of the Foreign

16 Dec. 1997

Points for Secretary General's Statement to the Press

Good afternoon, ladies and gentlemen,

Our focus this morning was on two topics:

Bosnia and the future of the peace process; and

NATO's continuing adaptation, both internal and external.

Let me comment very briefly on each.

First topic, Bosnia. We will not tolerate gridlock and obstructionism by any of the parties. We expect the new deadlines set down by the meeting of the PJC last week to be met. Where there are blockages, the High Representative has specific authority to overcome them. He can count on NATO's support.

As you know, NATO has decided to consider a possible NATO-led military presence in Bosnia following the end of SFOR's mandate. Today we have approved detailed politico-military guidance for the NATO Military Authorities to start their planning. This guidance includes a description of the specific options they are to develop. I anticipate that the NMAs will report to us by the end of January. We will take a final decision before 1 March. Let me add that throughout this process we will consult closely with Russia and all the other troop contributing countries.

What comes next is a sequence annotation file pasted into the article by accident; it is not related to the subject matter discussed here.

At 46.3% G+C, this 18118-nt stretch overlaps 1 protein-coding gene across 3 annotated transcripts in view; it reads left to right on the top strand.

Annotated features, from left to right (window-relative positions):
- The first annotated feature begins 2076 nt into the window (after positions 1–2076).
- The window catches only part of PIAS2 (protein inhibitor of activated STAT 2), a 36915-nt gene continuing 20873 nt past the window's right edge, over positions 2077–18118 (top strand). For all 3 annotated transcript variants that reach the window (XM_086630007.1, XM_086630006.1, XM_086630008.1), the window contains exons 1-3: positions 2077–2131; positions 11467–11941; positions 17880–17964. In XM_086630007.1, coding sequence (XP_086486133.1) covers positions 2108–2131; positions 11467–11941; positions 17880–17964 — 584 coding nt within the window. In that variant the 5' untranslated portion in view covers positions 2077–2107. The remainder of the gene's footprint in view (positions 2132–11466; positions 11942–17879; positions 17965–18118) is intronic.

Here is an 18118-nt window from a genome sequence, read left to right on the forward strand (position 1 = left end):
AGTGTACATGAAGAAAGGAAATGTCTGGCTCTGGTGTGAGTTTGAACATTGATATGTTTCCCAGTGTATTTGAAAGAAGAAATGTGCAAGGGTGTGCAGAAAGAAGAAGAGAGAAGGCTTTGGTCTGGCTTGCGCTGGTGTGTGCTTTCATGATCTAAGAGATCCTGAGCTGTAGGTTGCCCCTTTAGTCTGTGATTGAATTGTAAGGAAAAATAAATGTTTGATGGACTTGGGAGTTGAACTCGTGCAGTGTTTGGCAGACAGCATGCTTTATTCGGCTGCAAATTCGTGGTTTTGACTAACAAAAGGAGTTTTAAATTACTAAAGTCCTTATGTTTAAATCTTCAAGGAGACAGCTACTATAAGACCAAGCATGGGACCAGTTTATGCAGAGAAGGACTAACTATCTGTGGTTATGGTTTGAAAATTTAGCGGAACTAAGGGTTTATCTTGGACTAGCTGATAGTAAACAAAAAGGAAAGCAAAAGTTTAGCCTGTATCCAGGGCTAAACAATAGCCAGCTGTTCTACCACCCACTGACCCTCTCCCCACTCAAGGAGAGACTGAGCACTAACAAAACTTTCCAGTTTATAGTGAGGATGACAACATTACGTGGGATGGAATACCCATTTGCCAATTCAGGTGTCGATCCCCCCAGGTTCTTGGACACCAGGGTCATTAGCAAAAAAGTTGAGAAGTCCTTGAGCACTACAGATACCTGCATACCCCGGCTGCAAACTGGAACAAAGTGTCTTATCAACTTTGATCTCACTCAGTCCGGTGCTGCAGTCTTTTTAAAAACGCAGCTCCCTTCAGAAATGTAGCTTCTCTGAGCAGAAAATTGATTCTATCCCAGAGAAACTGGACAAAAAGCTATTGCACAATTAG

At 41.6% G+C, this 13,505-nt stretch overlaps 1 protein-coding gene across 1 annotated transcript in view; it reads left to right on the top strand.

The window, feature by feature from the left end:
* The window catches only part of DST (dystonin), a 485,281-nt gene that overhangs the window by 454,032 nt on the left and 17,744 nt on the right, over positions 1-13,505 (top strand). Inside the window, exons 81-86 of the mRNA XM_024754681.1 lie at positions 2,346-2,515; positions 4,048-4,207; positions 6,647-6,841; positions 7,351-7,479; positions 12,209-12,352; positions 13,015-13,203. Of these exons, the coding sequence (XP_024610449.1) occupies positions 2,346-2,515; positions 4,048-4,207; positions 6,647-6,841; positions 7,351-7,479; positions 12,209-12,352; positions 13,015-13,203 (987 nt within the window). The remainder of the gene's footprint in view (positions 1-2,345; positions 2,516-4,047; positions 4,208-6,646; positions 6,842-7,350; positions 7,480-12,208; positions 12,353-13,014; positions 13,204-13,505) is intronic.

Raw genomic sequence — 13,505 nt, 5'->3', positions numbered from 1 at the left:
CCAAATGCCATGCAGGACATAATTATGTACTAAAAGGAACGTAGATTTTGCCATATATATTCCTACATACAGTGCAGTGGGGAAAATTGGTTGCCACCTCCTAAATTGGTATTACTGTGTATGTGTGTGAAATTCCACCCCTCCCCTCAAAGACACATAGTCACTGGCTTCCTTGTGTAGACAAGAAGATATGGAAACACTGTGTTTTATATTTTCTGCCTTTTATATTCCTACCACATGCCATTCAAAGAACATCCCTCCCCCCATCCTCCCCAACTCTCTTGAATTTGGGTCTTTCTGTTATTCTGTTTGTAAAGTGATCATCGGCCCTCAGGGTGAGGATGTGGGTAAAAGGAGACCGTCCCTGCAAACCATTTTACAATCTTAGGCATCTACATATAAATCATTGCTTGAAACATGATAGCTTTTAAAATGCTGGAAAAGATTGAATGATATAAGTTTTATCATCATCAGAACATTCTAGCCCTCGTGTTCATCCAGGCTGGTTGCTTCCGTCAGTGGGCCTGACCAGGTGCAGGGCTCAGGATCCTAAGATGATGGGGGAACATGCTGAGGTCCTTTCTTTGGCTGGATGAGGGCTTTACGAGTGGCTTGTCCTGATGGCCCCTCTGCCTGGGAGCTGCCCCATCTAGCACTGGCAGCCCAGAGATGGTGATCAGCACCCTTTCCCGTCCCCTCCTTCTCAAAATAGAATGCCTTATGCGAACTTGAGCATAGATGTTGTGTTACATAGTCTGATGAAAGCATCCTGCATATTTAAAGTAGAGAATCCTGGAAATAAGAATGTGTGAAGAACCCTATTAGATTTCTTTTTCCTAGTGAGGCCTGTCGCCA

Our second topic today was NATO's adaptation; we discussed our progress in both the internal and external dimensions.

One of the crowning achievements in that process will be celebrated this afternoon. We will sign the Protocols of Accession to NATO with the Czech Republic, Hungary and Poland. This marks the end of the accession talks with these three invitee countries which have gone very smoothly; and it marks the beginning of the process of ratification which I am confident will also go smoothly. While waiting for the outcome, we will continue to work actively with all three countries to prepare them for NATO membership.

Ministers welcomed also the good progress that we have made with NATO's internal adaptation. They endorsed the new NATO Command Structure and noted the considerable progress that we have made in developing the European Security and Defence Identity within the Alliance. They looked ahead to the beginning of our work to review the Alliance's Strategic Concept. This work will begin in January and will be completed by the time of our next Summit in April 1999.

Today and tomorrow we have a very intensive sequence of meetings and consultations.

Later this afternoon we will hold our first meeting of the NATO-Ukraine Commission at Ministerial level.

Tomorrow morning we will have another meeting of the Euro-Atlantic Partnership Council.

Finally we meet in the PJC with Minister Primakov tomorrow afternoon.

This sequence of meetings demonstrates the new NATO at work. Each time we come together, as Allies and with our Partners, we take decisions that make Europe more secure. 1997 has been a vintage year for the Alliance. It has been decisive for the future of NATO and decisive for the future of Europe.

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